Before we transferred Uganda to the RCN they sent over 80/83 officers and men to undergo cruiser training in HMS Belfast, they were there for the Battle of North Cape when the Scharnhorst was sunk. The RCN Tribals were also there with the convoy/s in case the German destroyers broke through. The "S" flotilla were chosen to torpedo Scharnhorst as they had 8 torpedoes vs the 4 of the Tribals which had the opposite number of guns.
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  #21  
Old 06-07-2017, 05:50
tim lewin tim lewin is offline
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Default Re: HMCS Quebec

here is a rather nice picture of Quebec at work, how we should remember these ships.
Tim L.
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File Type: jpg HMCS%20QUEBEC.jpg (174.0 KB, 32 views)
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  #22  
Old 06-07-2017, 17:10
Scatari Scatari is offline
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Default Re: HMCS Quebec

Quote:
Originally Posted by tim lewin View Post
here is a rather nice picture of Quebec at work, how we should remember these ships.
Tim L.
Tim:

This is the most widely used photo of her from the Canadian navy archives - a classic shot of a beautiful ship.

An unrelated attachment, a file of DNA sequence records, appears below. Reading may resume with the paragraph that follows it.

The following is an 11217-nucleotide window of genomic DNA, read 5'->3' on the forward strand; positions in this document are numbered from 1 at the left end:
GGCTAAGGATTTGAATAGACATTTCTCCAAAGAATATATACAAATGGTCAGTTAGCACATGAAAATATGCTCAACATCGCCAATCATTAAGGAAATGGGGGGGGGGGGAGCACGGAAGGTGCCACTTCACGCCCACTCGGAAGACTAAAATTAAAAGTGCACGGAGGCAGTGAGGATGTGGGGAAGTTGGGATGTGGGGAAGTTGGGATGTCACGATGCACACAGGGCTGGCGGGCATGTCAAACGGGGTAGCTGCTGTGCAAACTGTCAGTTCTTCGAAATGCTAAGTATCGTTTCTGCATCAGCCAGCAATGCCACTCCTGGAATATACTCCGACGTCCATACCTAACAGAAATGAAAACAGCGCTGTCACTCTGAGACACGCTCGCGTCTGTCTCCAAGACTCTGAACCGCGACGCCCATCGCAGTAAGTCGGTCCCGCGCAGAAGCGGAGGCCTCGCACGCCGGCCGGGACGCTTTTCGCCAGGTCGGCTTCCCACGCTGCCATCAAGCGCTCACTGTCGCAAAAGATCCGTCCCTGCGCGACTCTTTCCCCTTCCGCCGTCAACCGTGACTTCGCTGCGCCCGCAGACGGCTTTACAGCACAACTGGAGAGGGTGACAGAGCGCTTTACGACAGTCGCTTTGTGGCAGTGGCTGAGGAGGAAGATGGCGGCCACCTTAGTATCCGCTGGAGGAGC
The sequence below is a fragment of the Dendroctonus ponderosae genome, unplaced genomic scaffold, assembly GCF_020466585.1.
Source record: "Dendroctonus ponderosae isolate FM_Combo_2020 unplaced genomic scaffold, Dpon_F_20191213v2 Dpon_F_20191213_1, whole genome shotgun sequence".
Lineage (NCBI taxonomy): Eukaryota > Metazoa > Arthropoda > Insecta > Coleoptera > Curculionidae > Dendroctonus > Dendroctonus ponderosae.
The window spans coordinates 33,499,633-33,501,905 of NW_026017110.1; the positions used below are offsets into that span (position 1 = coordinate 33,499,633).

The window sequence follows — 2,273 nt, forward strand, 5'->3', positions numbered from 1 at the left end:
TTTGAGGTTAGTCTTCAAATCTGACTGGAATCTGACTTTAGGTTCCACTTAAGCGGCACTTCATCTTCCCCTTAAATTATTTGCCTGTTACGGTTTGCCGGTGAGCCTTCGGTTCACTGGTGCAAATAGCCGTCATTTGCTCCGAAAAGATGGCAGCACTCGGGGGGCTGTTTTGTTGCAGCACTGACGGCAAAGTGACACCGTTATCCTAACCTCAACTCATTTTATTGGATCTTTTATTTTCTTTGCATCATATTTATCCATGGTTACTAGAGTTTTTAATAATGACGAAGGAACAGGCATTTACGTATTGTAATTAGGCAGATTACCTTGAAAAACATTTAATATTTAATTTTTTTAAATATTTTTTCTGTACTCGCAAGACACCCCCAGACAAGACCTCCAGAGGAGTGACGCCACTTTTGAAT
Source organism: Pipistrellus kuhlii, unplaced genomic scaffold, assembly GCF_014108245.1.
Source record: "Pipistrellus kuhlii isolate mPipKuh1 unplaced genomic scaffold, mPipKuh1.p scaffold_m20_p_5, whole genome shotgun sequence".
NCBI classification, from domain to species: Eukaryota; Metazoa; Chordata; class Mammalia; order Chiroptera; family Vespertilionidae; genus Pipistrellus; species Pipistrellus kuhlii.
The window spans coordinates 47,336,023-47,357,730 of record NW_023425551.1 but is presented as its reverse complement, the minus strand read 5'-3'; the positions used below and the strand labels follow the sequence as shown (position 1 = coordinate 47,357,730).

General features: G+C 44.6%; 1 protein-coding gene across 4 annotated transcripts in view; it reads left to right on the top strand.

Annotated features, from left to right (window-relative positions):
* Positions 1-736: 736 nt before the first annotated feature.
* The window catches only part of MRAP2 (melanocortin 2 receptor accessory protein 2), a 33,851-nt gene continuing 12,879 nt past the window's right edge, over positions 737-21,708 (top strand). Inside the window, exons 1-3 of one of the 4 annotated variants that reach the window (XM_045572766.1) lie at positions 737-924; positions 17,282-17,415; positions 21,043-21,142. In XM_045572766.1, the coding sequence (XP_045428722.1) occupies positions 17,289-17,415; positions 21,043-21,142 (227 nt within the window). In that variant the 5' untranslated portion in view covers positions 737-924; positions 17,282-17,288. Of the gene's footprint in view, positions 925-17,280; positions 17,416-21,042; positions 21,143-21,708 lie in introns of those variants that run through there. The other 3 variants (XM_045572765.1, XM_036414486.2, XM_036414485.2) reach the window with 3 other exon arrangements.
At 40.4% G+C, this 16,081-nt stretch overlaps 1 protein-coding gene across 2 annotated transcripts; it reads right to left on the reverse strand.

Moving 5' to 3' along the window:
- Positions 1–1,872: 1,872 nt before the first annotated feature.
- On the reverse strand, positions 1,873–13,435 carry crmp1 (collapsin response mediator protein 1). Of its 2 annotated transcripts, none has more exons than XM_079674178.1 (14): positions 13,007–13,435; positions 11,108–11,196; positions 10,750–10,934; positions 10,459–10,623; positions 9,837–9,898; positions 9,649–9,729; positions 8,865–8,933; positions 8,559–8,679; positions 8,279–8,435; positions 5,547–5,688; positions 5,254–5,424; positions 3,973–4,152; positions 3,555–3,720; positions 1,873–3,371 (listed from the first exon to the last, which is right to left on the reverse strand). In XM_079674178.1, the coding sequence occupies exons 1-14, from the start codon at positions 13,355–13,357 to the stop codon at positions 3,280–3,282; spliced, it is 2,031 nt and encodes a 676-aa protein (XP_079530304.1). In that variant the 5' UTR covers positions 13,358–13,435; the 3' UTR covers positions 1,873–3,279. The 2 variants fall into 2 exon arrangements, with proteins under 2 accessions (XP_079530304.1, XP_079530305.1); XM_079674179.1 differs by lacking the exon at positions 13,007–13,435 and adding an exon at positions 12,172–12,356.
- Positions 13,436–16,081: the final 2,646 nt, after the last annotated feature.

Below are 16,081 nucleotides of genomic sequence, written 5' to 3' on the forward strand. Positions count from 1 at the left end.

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  #23  
Old 07-07-2017, 05:35
tim lewin tim lewin is offline
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Default Re: HMCS Quebec

a very fine shot, I wonder from which ship it was taken. I was a bit surprised no one had already posted it. I think I was sent it by Michael Whitby, the RCN historian. Symbolises all the essence of Naval pride and purpose.
Thanks Tim...
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  #24  
Old 07-07-2017, 20:37
Scatari Scatari is offline
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Default Re: HMCS Quebec

Quote:
Originally Posted by tim lewin View Post
a very fine shot, I wonder from which ship it was taken. I was a bit surprised no one had already posted it. I think I was sent it by Michael Whitby, the RCN historian. Symbolises all the essence of Naval pride and purpose.
Thanks Tim...
Tim:

According to this site it was taken on the west coast circa 1952 - after she was recommissioned, having been laid up from 1947-1952.

http://www.forposterityssake.ca/Navy...QUEBEC_C31.htm

She and our second cruiser Ontario were very much the proverbial "white elephants" of the post-war navy, as they simply did not fit in with the small ship, ASW oriented vision for the navy at that time.

As an aside, Captain (later Rear Admiral) Patrick "Gunner" Budge, who you mentioned in this thread (post #7) as having been a mentor to your father:

http://www.worldnavalships.com/forum...ighlight=budge

was at one time CO of Quebec. He was a close friend of my father's.

As another aside, my father was offered command of Ontario in 1955, but turned it down in favour of command of HMCS Crescent where he was "double-hatted" as Commander, Second Canadian Escort Squadron, a mixed bag of nine destroyers and frigates. As he apparently said to my mother at the time, "I've always been a small ship man, and I'm not changing now!"

Apologies for getting way off topic!!!
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  #25  
Old 22-08-2017, 13:03
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Default Re: HMCS Quebec

another fine photo of HMCS Qubec in the 1950s from air
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File Type: jpg HMCS Quebec from air.jpg (488.2 KB, 17 views)